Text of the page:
This summer’s social phenomenon was the ALS Ice Bucket Challenge. Unless you abstain from social media, your newsfeed was probably flooded with videos of friends dumping buckets of ice water on their heads.
However, I was one of the few (or many?) to willingly not participate. There are a variety of explanations for why some people chose not to participate: from “It wastes clean water” to “ALSA uses some funds for embryonic stem cell research” to “Social media slacktivism.” Here I present two different reasons, one of personal virtue and one of corporate virtue, for why I did not participate in the fad.
First, nothing says, ‘Look how holy I am’ like posting a video on social media about donating to a charity. I am reminded of the words Jesus spoke against pride in Matthew 6:1-4 when He instructed his disciples, “Beware of practicing your righteousness before other people in order to be seen by them, for then you will have no reward from your Father who is in heaven.”
The Ice Bucket Challenge is a great way to spread feel-good do-goodism. And certainly, much social good can come from this. But, that doesn’t mean we should allow ourselves to do social good for the wrong reasons. Instead, Jesus provides some instruction:
Thus, when you give to the needy, sound no trumpet before you, as the hypocrites do in the synagogues and in the streets, that they may be praised by others. […] But when you give to the needy, do not let your left hand know what your right hand is doing, so that your giving may be in secret. And your Father who sees in secret will reward you.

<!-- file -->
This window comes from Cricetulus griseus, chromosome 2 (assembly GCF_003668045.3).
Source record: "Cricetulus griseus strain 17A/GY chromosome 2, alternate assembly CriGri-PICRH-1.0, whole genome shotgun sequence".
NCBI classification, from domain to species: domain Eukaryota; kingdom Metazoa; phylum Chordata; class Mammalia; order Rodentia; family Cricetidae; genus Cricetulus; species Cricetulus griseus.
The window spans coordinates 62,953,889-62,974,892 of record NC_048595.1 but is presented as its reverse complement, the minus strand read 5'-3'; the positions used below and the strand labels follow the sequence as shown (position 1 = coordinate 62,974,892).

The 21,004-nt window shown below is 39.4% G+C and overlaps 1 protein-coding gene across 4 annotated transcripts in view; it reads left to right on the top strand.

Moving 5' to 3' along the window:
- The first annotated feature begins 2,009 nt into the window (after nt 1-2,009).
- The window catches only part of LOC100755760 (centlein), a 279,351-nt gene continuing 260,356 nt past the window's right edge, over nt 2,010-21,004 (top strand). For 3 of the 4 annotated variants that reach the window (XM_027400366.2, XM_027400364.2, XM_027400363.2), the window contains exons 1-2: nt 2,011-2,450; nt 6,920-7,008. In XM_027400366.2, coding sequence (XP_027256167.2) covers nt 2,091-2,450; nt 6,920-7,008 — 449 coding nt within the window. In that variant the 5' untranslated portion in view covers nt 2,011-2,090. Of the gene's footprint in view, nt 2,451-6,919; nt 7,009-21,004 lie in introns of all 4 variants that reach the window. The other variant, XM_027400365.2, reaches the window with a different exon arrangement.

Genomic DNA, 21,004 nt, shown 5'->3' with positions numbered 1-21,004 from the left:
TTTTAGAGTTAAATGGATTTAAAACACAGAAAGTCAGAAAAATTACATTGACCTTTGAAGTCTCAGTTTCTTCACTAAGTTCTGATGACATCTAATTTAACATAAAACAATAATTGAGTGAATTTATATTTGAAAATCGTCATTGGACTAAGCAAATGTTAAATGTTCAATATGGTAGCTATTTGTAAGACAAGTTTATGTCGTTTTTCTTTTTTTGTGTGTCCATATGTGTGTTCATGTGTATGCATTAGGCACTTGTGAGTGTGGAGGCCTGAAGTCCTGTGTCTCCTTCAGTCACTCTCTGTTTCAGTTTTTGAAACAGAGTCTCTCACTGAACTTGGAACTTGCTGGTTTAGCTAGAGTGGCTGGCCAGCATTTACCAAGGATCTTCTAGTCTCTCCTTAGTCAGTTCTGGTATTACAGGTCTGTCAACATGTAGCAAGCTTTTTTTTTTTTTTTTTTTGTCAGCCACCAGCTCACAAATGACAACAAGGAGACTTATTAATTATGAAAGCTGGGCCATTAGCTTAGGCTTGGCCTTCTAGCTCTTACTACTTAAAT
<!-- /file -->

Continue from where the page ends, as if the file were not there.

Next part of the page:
Secondly, ALS (like any disease) is a horrible thing. Like all sicknesses, we need to find a way to treat it. However, are we sure ALS is the disease we should have donated $100 million to? Why not pick a disease that affects more people, and thus do more quantitative good? Why not dig wells for people across the globe so they can have clean water. One fellow over at The Water Project is looking for just $1,000 to do so.
If we’re intent on focusing our money and efforts to find a cure for a specific sickness (rather than helping people provide for their basic needs of food, water, shelter, and clothing), we should have picked an illness where a cure would do more quantitative good. Consider this chart made of statistics from the Centers for Disease Control and Prevention (produced by Vox.com):
Motor neuron diseases claimed the lives of 6,849 people in 2011 (it’s the smallest circle on the bottom right), a miniscule number compared to those who suffer from heart disease, chronic obstructive pulmonary disease, or diabetes. Perhaps we should be spending money on research concerning diseases that affect much larger numbers of people. If we were on a battlefield of war, we would be making horrible strategic decisions. Let us pick our battles wisely. In the long-term, hopefully all of these diseases can be cured, but meanwhile, we should focus our resources where they can do the most good.
These two reasons—against pride and for the greater good—led me to sit out from the ALS Ice Bucket Challenge this summer.